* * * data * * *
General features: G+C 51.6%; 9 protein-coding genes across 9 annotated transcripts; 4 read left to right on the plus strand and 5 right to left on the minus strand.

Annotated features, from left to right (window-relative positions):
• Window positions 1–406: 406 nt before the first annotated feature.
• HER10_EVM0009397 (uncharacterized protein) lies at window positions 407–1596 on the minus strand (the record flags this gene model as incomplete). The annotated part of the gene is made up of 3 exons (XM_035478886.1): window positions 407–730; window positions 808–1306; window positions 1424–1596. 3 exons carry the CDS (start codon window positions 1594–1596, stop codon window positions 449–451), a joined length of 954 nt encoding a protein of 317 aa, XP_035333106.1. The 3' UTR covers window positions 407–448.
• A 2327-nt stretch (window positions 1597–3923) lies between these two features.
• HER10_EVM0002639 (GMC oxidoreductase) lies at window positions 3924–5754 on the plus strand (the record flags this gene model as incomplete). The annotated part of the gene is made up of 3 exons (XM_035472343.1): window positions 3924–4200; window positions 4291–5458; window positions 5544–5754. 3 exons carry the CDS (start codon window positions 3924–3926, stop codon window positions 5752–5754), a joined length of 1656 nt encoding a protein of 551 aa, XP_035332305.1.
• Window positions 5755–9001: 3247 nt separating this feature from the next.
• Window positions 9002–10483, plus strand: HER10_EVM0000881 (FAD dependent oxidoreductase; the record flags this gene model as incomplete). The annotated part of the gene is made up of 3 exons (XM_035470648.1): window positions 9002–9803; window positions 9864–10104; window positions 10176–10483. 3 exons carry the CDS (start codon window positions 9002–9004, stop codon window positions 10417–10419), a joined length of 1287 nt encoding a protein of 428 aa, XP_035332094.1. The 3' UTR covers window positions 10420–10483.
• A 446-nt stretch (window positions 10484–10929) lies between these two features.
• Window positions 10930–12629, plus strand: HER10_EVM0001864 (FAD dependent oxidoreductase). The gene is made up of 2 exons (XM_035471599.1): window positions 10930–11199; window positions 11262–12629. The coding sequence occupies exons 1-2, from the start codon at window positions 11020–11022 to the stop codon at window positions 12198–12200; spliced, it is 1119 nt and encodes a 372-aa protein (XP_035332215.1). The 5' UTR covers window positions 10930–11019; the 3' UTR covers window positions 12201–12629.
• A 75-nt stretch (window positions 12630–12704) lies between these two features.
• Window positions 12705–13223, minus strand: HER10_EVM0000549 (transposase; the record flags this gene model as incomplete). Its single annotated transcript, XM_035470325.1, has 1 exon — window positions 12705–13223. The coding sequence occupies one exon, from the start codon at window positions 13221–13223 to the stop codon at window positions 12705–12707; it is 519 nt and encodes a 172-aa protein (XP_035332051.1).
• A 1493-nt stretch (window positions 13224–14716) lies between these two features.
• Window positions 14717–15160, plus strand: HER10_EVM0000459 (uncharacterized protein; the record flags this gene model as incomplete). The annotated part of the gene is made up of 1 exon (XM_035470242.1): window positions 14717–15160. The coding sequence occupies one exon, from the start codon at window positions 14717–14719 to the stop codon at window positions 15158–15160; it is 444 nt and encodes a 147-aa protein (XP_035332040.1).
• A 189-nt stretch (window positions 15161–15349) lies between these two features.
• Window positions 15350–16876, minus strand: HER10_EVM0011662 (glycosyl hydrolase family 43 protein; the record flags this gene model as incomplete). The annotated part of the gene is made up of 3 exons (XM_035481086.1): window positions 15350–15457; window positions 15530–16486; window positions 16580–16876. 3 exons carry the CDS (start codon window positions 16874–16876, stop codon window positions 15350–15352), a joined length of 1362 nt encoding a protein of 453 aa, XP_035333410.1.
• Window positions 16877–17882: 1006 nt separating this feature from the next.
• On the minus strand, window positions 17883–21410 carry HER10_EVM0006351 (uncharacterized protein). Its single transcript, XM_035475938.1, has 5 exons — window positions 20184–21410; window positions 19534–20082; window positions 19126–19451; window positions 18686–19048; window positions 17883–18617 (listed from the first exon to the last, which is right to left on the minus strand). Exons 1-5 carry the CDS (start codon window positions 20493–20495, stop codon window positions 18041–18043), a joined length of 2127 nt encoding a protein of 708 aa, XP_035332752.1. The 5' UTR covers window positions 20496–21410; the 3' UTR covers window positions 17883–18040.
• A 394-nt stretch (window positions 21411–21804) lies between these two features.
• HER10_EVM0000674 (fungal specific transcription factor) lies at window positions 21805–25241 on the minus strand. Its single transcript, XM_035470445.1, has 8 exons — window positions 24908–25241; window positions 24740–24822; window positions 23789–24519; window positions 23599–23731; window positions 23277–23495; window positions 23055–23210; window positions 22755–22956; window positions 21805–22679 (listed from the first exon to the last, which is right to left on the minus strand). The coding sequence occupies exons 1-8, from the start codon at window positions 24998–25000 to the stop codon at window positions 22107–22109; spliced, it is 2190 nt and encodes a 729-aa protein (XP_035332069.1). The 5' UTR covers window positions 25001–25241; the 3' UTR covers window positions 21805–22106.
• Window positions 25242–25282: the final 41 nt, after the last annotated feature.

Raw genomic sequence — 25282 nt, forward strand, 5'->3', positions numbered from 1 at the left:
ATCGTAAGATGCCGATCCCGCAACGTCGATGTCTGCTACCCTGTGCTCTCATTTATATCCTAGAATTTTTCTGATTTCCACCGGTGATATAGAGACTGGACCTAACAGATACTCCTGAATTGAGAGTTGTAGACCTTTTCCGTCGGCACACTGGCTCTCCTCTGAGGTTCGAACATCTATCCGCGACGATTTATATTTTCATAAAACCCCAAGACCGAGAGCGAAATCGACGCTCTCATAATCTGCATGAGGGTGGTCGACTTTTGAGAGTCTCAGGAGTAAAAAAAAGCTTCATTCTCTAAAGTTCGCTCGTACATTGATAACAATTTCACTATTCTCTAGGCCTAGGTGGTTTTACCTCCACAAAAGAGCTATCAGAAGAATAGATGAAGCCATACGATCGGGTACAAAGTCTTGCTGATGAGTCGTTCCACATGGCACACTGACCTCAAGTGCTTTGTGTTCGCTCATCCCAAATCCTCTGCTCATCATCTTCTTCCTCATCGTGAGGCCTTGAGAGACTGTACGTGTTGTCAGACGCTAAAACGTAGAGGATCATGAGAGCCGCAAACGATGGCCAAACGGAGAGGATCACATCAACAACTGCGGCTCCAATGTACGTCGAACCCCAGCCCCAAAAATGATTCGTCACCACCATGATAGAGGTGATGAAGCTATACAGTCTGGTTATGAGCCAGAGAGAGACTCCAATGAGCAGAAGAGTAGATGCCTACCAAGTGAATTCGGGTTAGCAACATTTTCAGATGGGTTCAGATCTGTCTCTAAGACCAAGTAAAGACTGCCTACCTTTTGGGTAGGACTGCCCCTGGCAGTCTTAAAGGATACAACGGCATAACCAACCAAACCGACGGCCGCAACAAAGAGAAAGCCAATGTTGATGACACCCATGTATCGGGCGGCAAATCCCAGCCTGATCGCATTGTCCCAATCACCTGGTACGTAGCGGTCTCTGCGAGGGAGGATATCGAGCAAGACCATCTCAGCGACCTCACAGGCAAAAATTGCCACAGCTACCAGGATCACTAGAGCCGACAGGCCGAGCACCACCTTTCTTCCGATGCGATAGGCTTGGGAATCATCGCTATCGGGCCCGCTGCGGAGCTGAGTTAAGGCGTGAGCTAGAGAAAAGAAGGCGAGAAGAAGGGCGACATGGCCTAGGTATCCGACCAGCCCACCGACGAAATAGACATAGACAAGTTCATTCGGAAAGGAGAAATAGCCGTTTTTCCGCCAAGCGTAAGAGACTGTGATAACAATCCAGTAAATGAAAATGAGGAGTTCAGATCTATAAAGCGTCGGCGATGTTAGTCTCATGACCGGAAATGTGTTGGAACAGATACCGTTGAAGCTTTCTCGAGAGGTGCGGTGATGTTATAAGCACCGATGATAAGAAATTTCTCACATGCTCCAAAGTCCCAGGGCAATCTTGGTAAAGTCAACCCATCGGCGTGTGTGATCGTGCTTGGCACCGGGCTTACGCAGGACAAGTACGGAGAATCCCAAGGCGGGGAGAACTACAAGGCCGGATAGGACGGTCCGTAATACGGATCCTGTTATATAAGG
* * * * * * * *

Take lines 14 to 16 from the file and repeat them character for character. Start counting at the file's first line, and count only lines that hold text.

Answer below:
• Window positions 14717–15160, plus strand: HER10_EVM0000459 (uncharacterized protein; the record flags this gene model as incomplete). The annotated part of the gene is made up of 1 exon (XM_035470242.1): window positions 14717–15160. The coding sequence occupies one exon, from the start codon at window positions 14717–14719 to the stop codon at window positions 15158–15160; it is 444 nt and encodes a 147-aa protein (XP_035332040.1).
• A 189-nt stretch (window positions 15161–15349) lies between these two features.
• Window positions 15350–16876, minus strand: HER10_EVM0011662 (glycosyl hydrolase family 43 protein; the record flags this gene model as incomplete). The annotated part of the gene is made up of 3 exons (XM_035481086.1): window positions 15350–15457; window positions 15530–16486; window positions 16580–16876. 3 exons carry the CDS (start codon window positions 16874–16876, stop codon window positions 15350–15352), a joined length of 1362 nt encoding a protein of 453 aa, XP_035333410.1.